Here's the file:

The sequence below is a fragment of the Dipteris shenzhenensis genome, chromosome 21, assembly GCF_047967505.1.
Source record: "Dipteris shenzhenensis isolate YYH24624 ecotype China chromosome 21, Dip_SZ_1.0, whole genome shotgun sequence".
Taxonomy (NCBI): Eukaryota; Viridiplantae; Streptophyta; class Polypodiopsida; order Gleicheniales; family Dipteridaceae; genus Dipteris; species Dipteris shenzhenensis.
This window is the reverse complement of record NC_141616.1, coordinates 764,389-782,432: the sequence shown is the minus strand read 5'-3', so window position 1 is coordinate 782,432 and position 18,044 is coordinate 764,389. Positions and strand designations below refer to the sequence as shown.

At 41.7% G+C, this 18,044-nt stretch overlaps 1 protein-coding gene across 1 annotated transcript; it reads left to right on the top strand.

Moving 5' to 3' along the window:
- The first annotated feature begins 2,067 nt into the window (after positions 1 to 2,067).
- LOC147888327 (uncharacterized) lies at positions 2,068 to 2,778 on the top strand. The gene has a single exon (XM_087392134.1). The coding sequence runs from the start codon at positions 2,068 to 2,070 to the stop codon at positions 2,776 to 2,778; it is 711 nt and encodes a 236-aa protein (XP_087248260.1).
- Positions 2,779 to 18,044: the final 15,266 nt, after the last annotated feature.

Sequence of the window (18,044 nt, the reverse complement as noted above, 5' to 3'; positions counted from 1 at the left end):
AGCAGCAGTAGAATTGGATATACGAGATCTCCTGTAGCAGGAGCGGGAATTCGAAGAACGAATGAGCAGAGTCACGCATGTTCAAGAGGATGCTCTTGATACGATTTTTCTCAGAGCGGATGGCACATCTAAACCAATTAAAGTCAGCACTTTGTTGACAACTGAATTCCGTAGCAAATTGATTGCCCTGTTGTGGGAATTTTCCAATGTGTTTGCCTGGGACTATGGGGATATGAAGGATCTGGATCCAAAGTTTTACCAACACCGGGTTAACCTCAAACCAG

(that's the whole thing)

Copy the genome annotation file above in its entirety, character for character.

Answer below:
The sequence below is a fragment of the Dipteris shenzhenensis genome, chromosome 21, assembly GCF_047967505.1.
Source record: "Dipteris shenzhenensis isolate YYH24624 ecotype China chromosome 21, Dip_SZ_1.0, whole genome shotgun sequence".
Taxonomy (NCBI): Eukaryota; Viridiplantae; Streptophyta; class Polypodiopsida; order Gleicheniales; family Dipteridaceae; genus Dipteris; species Dipteris shenzhenensis.
This window is the reverse complement of record NC_141616.1, coordinates 764,389-782,432: the sequence shown is the minus strand read 5'-3', so window position 1 is coordinate 782,432 and position 18,044 is coordinate 764,389. Positions and strand designations below refer to the sequence as shown.

At 41.7% G+C, this 18,044-nt stretch overlaps 1 protein-coding gene across 1 annotated transcript; it reads left to right on the top strand.

Moving 5' to 3' along the window:
- The first annotated feature begins 2,067 nt into the window (after positions 1 to 2,067).
- LOC147888327 (uncharacterized) lies at positions 2,068 to 2,778 on the top strand. The gene has a single exon (XM_087392134.1). The coding sequence runs from the start codon at positions 2,068 to 2,070 to the stop codon at positions 2,776 to 2,778; it is 711 nt and encodes a 236-aa protein (XP_087248260.1).
- Positions 2,779 to 18,044: the final 15,266 nt, after the last annotated feature.

Sequence of the window (18,044 nt, the reverse complement as noted above, 5' to 3'; positions counted from 1 at the left end):
AGCAGCAGTAGAATTGGATATACGAGATCTCCTGTAGCAGGAGCGGGAATTCGAAGAACGAATGAGCAGAGTCACGCATGTTCAAGAGGATGCTCTTGATACGATTTTTCTCAGAGCGGATGGCACATCTAAACCAATTAAAGTCAGCACTTTGTTGACAACTGAATTCCGTAGCAAATTGATTGCCCTGTTGTGGGAATTTTCCAATGTGTTTGCCTGGGACTATGGGGATATGAAGGATCTGGATCCAAAGTTTTACCAACACCGGGTTAACCTCAAACCAG